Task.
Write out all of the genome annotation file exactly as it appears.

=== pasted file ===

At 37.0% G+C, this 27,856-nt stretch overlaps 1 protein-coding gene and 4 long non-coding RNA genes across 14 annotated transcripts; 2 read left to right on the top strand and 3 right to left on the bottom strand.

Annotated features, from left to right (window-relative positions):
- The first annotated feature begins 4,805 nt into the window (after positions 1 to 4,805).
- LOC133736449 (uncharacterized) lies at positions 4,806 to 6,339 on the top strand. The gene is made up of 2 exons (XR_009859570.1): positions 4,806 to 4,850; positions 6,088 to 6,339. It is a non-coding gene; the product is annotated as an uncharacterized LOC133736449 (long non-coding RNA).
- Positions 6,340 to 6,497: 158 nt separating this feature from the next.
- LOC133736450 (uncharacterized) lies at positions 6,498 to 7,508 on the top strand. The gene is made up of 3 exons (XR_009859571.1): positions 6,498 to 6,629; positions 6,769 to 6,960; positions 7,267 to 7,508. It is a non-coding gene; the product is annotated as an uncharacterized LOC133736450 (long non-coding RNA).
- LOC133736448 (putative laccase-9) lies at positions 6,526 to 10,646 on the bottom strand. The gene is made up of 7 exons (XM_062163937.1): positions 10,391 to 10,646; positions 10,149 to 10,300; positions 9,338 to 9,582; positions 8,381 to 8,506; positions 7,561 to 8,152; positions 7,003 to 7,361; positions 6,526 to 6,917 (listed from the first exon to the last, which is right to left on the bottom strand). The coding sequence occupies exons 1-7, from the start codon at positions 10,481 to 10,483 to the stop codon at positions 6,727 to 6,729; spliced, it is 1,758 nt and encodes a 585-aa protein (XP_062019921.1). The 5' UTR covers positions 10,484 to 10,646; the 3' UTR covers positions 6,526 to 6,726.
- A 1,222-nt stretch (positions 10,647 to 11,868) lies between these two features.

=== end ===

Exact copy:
At 37.0% G+C, this 27,856-nt stretch overlaps 1 protein-coding gene and 4 long non-coding RNA genes across 14 annotated transcripts; 2 read left to right on the top strand and 3 right to left on the bottom strand.

Annotated features, from left to right (window-relative positions):
- The first annotated feature begins 4,805 nt into the window (after positions 1 to 4,805).
- LOC133736449 (uncharacterized) lies at positions 4,806 to 6,339 on the top strand. The gene is made up of 2 exons (XR_009859570.1): positions 4,806 to 4,850; positions 6,088 to 6,339. It is a non-coding gene; the product is annotated as an uncharacterized LOC133736449 (long non-coding RNA).
- Positions 6,340 to 6,497: 158 nt separating this feature from the next.
- LOC133736450 (uncharacterized) lies at positions 6,498 to 7,508 on the top strand. The gene is made up of 3 exons (XR_009859571.1): positions 6,498 to 6,629; positions 6,769 to 6,960; positions 7,267 to 7,508. It is a non-coding gene; the product is annotated as an uncharacterized LOC133736450 (long non-coding RNA).
- LOC133736448 (putative laccase-9) lies at positions 6,526 to 10,646 on the bottom strand. The gene is made up of 7 exons (XM_062163937.1): positions 10,391 to 10,646; positions 10,149 to 10,300; positions 9,338 to 9,582; positions 8,381 to 8,506; positions 7,561 to 8,152; positions 7,003 to 7,361; positions 6,526 to 6,917 (listed from the first exon to the last, which is right to left on the bottom strand). The coding sequence occupies exons 1-7, from the start codon at positions 10,481 to 10,483 to the stop codon at positions 6,727 to 6,729; spliced, it is 1,758 nt and encodes a 585-aa protein (XP_062019921.1). The 5' UTR covers positions 10,484 to 10,646; the 3' UTR covers positions 6,526 to 6,726.
- A 1,222-nt stretch (positions 10,647 to 11,868) lies between these two features.